In order to permit selective control of heater current in the printhead, an output signal is provided from the row counter 58 on line 60. Line 60 is on when the printhead is to produce a burn on paper adjacent thereto.
A strobe line 61 leads to row counter 58 and permits selectivity as to whether or not the rows of heaters are enabled one row at a time or whether multiple rows of heaters are to be enabled at any given time. In the present example, the rows will be enabled in sequence, one row at a time.
An oscillator 65 is provided on chip 14 to energize a system clock generator 66. Line 10b applies state S8 from the calculator to the system clock 66 and to a printer chip state generator 68.
A print digit counter 70 is connected by way of channel 71 to printout control PLA 39 which in turn is connected by lines 72 and 73 to buffer 52.
In operation, entry of numeric data into the associated calculator followed by actuation of a function key on the calculator keyboard initiates a printing cycle implemented through the printer chip I2. Four bit BCD data representing the numerical input of the calculator is applied through gate 46 to buffer 47 and is transferred from buffer 47 to buffer 49. The BCD data may comprise up to thirteen characters or symbols. In the buffer 49, the thirteen characters or symbols are then circulated, one step each state time.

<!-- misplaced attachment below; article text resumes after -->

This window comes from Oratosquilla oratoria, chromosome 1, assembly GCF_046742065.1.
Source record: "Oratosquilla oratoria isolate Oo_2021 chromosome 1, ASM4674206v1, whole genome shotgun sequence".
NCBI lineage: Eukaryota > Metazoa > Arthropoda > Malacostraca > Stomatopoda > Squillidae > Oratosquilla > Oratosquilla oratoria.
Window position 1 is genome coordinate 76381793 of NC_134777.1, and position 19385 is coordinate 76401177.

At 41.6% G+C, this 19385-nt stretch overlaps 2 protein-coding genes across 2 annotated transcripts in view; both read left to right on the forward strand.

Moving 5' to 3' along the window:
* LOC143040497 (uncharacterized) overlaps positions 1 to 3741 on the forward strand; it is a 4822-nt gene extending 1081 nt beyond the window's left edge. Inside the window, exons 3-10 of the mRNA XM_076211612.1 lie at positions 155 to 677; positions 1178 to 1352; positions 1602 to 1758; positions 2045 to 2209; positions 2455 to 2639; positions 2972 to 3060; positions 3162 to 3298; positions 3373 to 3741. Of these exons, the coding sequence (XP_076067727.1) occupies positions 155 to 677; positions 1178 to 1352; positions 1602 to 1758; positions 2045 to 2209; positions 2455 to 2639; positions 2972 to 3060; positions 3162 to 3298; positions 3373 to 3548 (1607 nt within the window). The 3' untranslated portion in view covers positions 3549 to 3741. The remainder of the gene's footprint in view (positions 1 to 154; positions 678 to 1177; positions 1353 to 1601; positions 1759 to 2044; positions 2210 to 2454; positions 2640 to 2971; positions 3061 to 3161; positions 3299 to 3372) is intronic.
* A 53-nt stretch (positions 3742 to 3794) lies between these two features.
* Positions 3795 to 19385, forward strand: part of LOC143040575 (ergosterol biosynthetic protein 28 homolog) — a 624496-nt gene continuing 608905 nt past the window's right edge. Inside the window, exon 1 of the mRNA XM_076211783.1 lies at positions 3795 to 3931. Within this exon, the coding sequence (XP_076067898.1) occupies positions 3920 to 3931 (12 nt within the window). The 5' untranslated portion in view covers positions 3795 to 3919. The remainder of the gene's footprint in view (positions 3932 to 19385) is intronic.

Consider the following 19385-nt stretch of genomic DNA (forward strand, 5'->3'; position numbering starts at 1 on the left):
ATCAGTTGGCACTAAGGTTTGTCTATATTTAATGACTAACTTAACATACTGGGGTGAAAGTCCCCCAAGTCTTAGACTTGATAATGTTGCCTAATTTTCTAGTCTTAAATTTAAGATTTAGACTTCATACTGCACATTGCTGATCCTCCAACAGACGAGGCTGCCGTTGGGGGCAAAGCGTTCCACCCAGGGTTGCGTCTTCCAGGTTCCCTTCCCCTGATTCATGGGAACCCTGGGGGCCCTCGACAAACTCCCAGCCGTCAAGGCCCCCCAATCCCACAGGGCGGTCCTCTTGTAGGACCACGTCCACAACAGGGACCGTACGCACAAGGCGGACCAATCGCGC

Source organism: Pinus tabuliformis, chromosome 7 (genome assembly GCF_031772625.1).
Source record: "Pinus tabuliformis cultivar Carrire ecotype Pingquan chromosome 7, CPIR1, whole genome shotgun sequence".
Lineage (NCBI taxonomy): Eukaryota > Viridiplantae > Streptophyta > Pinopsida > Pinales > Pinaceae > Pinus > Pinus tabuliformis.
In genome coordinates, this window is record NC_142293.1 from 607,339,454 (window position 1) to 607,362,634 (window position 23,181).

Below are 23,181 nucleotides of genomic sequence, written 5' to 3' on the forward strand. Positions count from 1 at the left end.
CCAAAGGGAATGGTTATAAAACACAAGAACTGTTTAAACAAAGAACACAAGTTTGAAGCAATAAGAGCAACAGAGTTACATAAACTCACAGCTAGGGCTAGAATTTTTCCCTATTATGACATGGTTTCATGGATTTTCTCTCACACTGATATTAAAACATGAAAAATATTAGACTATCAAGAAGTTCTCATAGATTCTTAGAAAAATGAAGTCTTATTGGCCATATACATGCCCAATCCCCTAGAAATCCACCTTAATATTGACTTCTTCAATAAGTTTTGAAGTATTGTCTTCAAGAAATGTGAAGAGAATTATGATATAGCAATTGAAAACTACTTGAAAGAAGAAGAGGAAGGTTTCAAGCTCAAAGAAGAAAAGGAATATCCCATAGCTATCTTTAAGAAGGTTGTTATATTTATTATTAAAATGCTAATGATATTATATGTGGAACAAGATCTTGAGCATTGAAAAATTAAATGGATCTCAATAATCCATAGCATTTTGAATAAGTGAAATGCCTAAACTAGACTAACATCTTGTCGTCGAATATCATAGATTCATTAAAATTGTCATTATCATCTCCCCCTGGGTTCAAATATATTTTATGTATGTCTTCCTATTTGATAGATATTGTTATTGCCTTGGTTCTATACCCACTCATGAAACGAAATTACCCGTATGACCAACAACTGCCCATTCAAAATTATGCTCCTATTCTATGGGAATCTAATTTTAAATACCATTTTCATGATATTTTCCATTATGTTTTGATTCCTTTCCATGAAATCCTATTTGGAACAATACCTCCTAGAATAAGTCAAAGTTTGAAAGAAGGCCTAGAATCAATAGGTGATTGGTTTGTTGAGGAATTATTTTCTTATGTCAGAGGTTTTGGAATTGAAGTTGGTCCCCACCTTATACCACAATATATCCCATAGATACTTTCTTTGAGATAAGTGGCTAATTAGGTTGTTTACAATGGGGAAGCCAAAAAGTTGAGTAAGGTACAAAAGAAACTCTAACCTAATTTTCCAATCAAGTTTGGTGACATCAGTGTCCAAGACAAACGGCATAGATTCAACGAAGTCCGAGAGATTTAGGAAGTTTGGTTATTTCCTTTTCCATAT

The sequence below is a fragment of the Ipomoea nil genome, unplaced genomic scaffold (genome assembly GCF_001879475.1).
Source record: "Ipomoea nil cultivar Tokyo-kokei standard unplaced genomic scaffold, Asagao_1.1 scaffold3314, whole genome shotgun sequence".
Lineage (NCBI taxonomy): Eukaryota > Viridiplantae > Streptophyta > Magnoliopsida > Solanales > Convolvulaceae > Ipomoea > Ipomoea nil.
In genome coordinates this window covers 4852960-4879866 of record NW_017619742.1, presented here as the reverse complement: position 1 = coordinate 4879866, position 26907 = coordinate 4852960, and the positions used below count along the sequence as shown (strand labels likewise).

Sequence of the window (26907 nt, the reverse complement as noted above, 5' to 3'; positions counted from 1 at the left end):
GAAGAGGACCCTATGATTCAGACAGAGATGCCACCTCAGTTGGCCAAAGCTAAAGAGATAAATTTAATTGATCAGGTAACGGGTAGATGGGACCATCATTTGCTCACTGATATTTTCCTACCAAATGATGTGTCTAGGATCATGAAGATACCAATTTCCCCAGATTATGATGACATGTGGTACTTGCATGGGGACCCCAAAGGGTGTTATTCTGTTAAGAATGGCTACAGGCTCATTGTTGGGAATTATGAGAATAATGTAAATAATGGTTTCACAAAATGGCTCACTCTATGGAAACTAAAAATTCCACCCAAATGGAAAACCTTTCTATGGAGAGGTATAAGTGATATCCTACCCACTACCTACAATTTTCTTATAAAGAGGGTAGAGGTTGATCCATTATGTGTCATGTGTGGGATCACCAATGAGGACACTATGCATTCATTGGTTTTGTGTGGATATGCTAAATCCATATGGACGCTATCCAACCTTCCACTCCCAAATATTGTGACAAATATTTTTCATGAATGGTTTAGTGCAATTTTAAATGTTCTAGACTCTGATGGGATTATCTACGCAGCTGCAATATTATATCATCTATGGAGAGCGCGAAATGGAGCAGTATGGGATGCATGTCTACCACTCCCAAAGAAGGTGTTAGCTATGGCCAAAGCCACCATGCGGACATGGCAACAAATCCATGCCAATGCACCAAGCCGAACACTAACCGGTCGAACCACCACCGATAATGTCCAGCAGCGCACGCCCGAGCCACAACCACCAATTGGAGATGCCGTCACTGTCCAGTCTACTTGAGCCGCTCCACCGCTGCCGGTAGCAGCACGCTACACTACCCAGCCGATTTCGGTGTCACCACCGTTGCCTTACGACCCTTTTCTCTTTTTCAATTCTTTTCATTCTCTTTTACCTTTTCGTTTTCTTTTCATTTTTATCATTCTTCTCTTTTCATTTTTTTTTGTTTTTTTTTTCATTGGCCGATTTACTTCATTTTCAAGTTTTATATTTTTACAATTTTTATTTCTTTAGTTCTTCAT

Counter 70 controls by way of PLA 39 and line 72 the particular digit in the set being circulated in register 49 to be applied to the character generator PLA 55. Once a character to be printed has been selected, the printing operation is carried out under the control of the row/motor control unit 34 in conjunction with PLA 39. The output of unit 34 enables rows of heaters to be enabled selectively in accordance with the coded outputs on bus 59. Bus 56 enables columns for a substantial burn period followed by a cooling period. Typically, the burn period would be of the order of 5, 10, or 15 milliseconds, depending upon the nature of the heaters in the printhead and the associated paper. During such burn period and for the total period required to print a given character, the character is read out from the data buffer 29 once each D time so that the PLA 55 is refreshed each D time.